Den Freunden gebundenen Wortes und ungebundenen Geistes                                   

[To the friends of bound word and unbound spirit]

Hedda Sauer

Jan. 1938

The search for the origin of this very aesthetic imagery leads us to the ancient historian Ernst Curtius, who had used this metaphor in a slightly different form during a speech at Göttingen University in 1857. We can assume that the quotation was not unknown in the relevant circles, especially since Victor Ehrenberg had also completed part of his studies in Göttingen - albeit much later.

Because of the use of the plural in the dedication we can assume that the book was jointly intended for the Ehrenberg couple, and this also explains the bookplate that was now fixed under that of the late August Sauer:




Eva Ehrenberg was born Eva Emilie Dorothea Sommer, daughter of Klara Helene Sommer, née Edinger, and the lawyer Dr. Siegfried Sommer in Frankfurt am Main in 1891. In 1904, the family moved to Kassel, where Eva's father assumed the office of Oberlandesgerichtsrat. He was the first Jewish civil servant in the Prussian state to hold this position. The promotion was the result of an initiative by Wilhelm II, with whom Sommer had attended the Kassel Gymnasium together in the 1870s and had become friends. In Kassel, Eva also met Victor Ehrenberg, whom she married in 1919. During the preceding war years, Eva became involved in war welfare and wrote patriotic poems. Most of her literary work is available only in unpublished manuscripts. Like Hedda Sauer, she was introduced to literature at a young age. After Eva reached the age of ten, her mother inspired her with the works of Dante, Goethe, Shakespeare, Nietzsche, and J.P. Jacobsen.

Victor Ehrenberg was born in Altona in 1891, the youngest of three brothers. Soon after, the children moved to Kassel with their parents Gabriela Emilie Ehrenberg, née Fischel, and Otto Ehrenberg. After Victor graduated from school, he decided to study architecture in Stuttgart, but soon moved first to Göttingen and then to Berlin, and there, after the encouragement of his brother Hans Ehrenberg, he turned to classical studies and classical philology. (Hans Ehrenberg, Victor's oldest brother, studied law and philosophy, converted to Protestantism and was a private lecturer in philosophy at the University of Heidelberg from 1910; he was active in the local SPD and played a formative role in the so-called Confessing Church (Bekennende Kirche). He emigrated to England in 1939 and returned to Germany after the war, since 1953 again in Heidelberg until his death in 1958.) In 1914 Victor Ehrenberg went to war and an extensive correspondence with the Berlin historian and his mentor Eduard Meyer provides information about his experiences on the Western Front. Victor Ehrenberg was wounded at least twice, and his initially enthusiastic attitude toward Germany's military agitations became increasingly critical as the war progressed.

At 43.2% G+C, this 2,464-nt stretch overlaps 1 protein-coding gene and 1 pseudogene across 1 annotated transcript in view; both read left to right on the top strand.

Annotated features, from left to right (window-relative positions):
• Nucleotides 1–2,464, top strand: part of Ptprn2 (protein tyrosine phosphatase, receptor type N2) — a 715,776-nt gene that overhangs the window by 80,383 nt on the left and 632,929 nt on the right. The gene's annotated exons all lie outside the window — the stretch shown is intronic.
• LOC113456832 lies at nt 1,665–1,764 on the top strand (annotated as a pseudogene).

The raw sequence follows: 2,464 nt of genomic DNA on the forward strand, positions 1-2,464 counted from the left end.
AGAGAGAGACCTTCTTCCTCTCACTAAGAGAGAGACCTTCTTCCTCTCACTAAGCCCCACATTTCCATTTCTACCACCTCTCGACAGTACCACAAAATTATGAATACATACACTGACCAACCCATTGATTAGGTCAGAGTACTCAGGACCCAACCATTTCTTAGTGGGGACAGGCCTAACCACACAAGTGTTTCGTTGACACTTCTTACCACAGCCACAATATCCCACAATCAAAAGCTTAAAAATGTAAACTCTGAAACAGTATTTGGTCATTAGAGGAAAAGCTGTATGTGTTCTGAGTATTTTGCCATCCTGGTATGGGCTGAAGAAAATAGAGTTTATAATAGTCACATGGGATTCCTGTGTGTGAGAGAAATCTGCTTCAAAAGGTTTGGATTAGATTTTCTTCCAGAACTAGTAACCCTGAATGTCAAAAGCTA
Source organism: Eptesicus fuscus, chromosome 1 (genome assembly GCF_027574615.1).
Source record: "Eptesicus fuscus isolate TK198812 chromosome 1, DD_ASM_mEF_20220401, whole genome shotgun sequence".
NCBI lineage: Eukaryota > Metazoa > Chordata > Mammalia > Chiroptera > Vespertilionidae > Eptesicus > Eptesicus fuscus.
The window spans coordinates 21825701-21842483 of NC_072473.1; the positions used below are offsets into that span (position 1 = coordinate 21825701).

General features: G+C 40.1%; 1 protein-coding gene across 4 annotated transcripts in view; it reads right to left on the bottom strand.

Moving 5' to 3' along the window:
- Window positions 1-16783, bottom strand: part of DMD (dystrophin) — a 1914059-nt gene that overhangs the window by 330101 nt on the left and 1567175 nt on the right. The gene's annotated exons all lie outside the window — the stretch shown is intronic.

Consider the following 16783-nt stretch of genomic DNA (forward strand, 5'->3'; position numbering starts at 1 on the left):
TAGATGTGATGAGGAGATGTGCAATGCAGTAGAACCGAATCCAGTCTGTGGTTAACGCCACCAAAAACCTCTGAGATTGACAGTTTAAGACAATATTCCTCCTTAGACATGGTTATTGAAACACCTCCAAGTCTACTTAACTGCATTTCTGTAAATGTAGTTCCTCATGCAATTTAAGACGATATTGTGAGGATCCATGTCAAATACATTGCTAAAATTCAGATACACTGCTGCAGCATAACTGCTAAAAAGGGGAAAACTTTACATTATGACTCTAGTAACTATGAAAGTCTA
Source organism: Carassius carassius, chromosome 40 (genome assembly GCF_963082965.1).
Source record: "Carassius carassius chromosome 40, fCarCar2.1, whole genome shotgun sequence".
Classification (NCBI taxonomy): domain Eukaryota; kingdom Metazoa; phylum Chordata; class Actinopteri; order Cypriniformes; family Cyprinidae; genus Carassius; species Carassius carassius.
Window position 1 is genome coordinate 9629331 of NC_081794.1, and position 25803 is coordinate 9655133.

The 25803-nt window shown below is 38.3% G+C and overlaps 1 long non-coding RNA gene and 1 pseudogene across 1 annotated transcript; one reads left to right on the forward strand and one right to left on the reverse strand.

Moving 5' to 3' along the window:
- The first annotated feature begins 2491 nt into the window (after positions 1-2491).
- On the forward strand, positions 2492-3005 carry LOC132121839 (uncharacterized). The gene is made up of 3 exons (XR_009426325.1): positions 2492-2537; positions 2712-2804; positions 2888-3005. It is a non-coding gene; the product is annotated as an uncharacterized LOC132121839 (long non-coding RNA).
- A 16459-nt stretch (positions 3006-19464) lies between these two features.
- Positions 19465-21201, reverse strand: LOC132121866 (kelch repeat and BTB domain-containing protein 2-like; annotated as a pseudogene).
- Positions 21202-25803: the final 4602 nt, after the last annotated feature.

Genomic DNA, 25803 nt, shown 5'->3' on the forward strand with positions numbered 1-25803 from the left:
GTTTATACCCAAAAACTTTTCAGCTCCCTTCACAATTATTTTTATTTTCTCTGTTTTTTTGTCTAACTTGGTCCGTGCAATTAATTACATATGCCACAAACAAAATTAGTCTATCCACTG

After the end of the war, Ehrenberg continued his studies in Tübingen. In 1919 Eva Sommer and Victor Ehrenberg were married in Frankfurt am Main. Franz Rosenzweig gave a speech on the occasion, which has also been handed down - Rosenzweig was Victor Ehrenberg's second cousin, or the pedagogue Samuel Meyer Ehrenberg their common great-grandfather. Victor Ehrenberg received his doctorate in 1920 in Tübingen and habilitated two years later in Frankfurt am Main, where he was a private lecturer in ancient history. In 1928 he became extraordinarius, but already one year later he accepted the offer to take over the chair of ancient history and epigraphy at the German University in Prague of Heinrich Swoboda, who died in 1926. The new center of life was not a white spot on the map for Victor Ehrenberg, because his mother, Emilie Ehrenberg, was a native of Prague (and a cousin of both Leontine Goldschmidt, née Porges Edle von Portheim and a cousin of Leontine's husband Victor Goldschmidt, both of whom worked in Heidelberg and their heritage is still present in the city).